Donald Trump Jr.’s Free Speech Defense

It’s as bogus as it sounds.

Donald Trump Jr.
Donald Trump Jr. walks offstage after Donald Trump’s debate against Hillary Clinton at Hofstra University in Hempstead, New York, on Sept. 26.

Brian Snyder/Reuters

Get ready for the latest defense for Donald Trump Jr.’s actions: He had a First Amendment right to collude with the Russians to get dirt on Hillary Clinton. This defense, which has been advanced by noted First Amendment expert Eugene Volokh and others, posits that he cannot be charged under campaign finance laws for soliciting a foreign contribution because seeking and providing such information would be protected political speech, or at least protected for an American to receive. It’s a dangerous argument which fails to recognize the compelling interest promoted by Congress’s ban on foreign contributions: specifically guarding American self-government against foreign intrusion.

Let’s first start with the statute Trump Jr. may have violated. Federal law makes it a potential crime for any person to “solicit” (that is, expressly or impliedly ask for) the contribution of “anything of value” from a foreign citizen.

While we do not know enough to say that Trump Jr. should be charged with violating this statute, emails released by Trump Jr. himself on Tuesday (as the New York Times was about to report on them) provide more than enough detail to merit an investigation by special counsel Robert Mueller. We know that Trump Jr. got an email from his friend stating that the “Crown prosecutor of Russia” had “offered to provide the Trump campaign with some official documents and information that would incriminate Hillary and her dealings with Russia and would be very useful to your father.” This “high level and sensitive information” was being presented as “part of Russia and its government’s support for Mr. Trump.”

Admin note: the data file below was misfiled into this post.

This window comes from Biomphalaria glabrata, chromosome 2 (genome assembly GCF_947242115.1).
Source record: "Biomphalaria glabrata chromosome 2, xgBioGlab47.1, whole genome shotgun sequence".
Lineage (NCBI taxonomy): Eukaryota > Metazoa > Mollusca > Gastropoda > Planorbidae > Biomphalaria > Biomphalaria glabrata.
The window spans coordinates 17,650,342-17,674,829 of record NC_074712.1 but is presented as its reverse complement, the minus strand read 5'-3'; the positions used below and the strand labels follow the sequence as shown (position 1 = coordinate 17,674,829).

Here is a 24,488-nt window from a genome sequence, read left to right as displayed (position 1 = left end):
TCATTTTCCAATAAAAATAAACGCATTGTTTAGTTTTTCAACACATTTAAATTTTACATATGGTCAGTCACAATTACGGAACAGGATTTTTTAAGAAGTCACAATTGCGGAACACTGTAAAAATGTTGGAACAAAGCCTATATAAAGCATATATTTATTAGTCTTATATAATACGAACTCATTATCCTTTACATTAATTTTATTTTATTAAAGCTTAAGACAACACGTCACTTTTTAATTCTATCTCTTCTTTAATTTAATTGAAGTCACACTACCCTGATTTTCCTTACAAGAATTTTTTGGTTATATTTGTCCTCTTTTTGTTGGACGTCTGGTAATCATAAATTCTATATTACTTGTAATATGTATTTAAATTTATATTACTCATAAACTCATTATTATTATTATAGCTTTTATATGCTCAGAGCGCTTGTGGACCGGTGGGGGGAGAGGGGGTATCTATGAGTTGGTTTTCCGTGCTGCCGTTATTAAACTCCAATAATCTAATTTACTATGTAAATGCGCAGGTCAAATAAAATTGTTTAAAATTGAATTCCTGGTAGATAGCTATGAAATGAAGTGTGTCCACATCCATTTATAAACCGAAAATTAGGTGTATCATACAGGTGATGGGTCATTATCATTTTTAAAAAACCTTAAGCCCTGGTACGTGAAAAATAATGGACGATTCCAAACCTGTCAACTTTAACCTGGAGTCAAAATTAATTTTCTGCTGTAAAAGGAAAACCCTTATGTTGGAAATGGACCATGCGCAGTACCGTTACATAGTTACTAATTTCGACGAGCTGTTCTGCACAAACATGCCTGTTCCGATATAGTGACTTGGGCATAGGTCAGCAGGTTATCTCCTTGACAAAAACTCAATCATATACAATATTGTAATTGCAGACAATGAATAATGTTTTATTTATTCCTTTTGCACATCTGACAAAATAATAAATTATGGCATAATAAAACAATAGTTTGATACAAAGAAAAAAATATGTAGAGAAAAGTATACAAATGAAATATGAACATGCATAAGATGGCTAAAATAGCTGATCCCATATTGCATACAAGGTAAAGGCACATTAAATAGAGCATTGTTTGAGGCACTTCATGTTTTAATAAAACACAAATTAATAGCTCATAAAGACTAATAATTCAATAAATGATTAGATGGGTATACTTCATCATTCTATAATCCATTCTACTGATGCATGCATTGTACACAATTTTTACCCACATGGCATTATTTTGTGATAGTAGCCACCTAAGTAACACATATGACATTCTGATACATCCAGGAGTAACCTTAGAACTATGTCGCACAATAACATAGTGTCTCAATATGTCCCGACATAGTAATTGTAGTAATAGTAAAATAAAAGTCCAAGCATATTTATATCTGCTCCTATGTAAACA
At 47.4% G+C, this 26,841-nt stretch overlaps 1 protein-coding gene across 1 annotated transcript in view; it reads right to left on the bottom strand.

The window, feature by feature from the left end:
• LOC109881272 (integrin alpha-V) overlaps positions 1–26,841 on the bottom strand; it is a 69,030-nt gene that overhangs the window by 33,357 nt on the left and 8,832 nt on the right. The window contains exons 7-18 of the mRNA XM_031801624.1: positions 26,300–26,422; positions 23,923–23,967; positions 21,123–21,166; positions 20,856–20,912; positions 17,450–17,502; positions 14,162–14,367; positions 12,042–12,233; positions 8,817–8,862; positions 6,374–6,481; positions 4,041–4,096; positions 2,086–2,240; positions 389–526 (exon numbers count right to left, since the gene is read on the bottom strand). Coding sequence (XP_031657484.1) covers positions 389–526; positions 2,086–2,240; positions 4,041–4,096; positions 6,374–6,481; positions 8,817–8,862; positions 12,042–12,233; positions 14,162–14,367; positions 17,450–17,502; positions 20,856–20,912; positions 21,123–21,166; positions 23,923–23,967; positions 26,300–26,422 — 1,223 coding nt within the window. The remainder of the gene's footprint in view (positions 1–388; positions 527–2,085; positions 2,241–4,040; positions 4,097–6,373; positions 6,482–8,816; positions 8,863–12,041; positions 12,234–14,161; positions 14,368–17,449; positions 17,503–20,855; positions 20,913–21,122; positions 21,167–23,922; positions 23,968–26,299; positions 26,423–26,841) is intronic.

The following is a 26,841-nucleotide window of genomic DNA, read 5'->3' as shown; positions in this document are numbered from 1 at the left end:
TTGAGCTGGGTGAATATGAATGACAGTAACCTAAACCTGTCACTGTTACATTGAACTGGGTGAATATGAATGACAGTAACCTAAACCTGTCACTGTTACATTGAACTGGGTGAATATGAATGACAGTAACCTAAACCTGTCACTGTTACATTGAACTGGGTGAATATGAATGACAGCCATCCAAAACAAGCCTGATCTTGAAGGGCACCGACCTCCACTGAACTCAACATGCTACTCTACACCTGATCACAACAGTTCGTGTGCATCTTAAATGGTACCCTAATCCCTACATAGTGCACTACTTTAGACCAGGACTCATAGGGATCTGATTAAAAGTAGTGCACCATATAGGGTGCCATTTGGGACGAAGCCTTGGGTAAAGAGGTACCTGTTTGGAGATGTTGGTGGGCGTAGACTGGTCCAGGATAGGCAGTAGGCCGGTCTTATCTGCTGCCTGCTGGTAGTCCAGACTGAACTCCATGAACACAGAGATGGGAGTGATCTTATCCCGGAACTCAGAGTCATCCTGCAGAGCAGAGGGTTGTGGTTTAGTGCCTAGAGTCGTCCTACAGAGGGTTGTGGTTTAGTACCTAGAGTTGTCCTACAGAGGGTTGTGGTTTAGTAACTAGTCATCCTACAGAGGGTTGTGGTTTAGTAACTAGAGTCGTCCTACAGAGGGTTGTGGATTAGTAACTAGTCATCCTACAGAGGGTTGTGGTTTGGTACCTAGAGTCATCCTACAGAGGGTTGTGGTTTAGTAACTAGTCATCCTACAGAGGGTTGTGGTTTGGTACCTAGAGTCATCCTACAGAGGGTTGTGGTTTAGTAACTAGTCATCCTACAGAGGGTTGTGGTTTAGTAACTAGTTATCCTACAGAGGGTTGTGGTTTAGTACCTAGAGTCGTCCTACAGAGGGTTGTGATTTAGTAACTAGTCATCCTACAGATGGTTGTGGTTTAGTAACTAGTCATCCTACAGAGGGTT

Trump Jr. replied almost immediately: “If it’s what you say I love it especially later in the summer.”

It seems obvious that “I love it” constitutes solicitation in this instance. And there is a very strong argument to be made that “very high level and sensitive information” coming from the government of Russia is a “thing of value” for purposes of federal campaign finance law. The Federal Election Commission has said that providing free polling information to a candidate is a thing of value. It has said that when Grover Norquist’s Americans for Tax Reform gave a list of conservative activists in 37 states to the Bush–Cheney campaign in 2004, this was a thing of value which had to be reported by the campaign, even if the list was publicly posted on the group’s website. It said that Canadian campaign literature which an American candidate wanted to borrow from in his own campaign is a thing of value, even if its value is “nominal or difficult to ascertain.” It said that opposition research provided by a political group to Republican candidates can count as an in-kind contribution. And a federal court, in the prosecution of New Jersey Sen. Robert Menendez, said that a thing of value need only have subjective value to the recipient.

In the case involving the Canadian campaign literature, the FEC said the solution was for the campaign to buy it at fair market value, not to take it for free. And in the case involving the polling data, the court distinguished between volunteering for a campaign—which is OK, even for foreigners—and providing things of value that the campaign would otherwise buy, including information.

So here’s where the First Amendment argument comes in. Professor Volokh argues that applying the FEC statute against Trump for getting a Russian government oppo dump must violate Trump Jr.’s First Amendment rights because otherwise it would prevent all campaigns from obtaining mere “information” from a foreign individual. What if foreign individuals came forward during the campaign with dirt on Trump’s travails in Russia and gave it to the Clinton campaign? Would that violate the law? Could a campaign not even speak to a foreign individual?